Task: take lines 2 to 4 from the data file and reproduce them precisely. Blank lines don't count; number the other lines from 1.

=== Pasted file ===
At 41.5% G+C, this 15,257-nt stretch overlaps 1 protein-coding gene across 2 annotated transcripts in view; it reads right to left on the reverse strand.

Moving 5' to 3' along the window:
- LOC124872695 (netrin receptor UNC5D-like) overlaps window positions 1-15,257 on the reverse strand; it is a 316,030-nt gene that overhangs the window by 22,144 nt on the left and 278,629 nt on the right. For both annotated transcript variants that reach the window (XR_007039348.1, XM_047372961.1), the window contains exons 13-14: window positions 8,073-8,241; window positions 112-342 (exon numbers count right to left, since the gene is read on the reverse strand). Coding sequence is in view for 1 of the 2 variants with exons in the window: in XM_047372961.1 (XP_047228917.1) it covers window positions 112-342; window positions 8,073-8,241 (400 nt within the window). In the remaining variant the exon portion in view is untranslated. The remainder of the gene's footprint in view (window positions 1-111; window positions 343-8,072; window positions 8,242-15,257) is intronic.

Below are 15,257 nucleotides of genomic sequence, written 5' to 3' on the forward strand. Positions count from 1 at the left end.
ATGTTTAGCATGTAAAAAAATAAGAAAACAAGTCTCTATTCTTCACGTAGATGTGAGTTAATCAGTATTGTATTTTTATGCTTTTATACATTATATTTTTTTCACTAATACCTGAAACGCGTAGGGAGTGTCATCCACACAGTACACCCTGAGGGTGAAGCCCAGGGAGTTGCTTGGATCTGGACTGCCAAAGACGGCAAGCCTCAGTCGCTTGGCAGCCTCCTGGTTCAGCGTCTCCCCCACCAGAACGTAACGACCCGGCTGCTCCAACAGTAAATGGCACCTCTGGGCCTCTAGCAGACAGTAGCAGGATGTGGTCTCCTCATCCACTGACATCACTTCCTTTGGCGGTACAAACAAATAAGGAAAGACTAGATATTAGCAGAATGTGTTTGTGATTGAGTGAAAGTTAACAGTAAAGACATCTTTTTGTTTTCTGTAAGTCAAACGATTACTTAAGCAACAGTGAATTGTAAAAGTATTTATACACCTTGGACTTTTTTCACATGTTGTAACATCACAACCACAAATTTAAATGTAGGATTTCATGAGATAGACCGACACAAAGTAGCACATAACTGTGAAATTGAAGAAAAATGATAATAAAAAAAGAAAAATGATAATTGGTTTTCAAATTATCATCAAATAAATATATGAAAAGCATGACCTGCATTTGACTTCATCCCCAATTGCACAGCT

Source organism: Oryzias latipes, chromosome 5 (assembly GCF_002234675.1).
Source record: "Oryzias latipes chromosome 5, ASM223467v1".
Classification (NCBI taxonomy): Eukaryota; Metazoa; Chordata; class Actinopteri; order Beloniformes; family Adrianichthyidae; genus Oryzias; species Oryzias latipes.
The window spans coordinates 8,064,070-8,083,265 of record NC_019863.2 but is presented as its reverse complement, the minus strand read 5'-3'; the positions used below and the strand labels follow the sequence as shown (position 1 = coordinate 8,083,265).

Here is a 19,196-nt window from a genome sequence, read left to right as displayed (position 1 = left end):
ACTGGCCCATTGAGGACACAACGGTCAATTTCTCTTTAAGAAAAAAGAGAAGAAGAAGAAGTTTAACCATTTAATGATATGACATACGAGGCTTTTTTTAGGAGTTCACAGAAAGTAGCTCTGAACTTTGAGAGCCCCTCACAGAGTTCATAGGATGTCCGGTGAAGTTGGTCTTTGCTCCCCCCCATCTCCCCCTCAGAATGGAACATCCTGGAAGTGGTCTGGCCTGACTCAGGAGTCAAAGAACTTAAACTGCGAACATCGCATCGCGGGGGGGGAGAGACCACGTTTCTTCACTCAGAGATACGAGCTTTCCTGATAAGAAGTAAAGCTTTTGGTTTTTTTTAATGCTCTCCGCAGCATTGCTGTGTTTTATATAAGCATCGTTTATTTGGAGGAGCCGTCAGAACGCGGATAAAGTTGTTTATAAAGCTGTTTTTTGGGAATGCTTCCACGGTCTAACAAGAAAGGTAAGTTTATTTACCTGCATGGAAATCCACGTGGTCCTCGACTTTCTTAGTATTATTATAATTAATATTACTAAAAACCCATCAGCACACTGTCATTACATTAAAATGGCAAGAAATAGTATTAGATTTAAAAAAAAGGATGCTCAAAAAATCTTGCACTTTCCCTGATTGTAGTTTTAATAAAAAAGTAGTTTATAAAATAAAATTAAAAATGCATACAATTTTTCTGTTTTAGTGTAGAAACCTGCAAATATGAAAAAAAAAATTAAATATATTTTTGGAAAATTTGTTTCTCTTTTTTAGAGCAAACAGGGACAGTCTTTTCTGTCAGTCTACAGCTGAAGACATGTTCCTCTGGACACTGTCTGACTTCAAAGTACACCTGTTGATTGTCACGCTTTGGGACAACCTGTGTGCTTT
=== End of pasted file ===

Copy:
Moving 5' to 3' along the window:
- LOC124872695 (netrin receptor UNC5D-like) overlaps window positions 1-15,257 on the reverse strand; it is a 316,030-nt gene that overhangs the window by 22,144 nt on the left and 278,629 nt on the right. For both annotated transcript variants that reach the window (XR_007039348.1, XM_047372961.1), the window contains exons 13-14: window positions 8,073-8,241; window positions 112-342 (exon numbers count right to left, since the gene is read on the reverse strand). Coding sequence is in view for 1 of the 2 variants with exons in the window: in XM_047372961.1 (XP_047228917.1) it covers window positions 112-342; window positions 8,073-8,241 (400 nt within the window). In the remaining variant the exon portion in view is untranslated. The remainder of the gene's footprint in view (window positions 1-111; window positions 343-8,072; window positions 8,242-15,257) is intronic.

Below are 15,257 nucleotides of genomic sequence, written 5' to 3' on the forward strand. Positions count from 1 at the left end.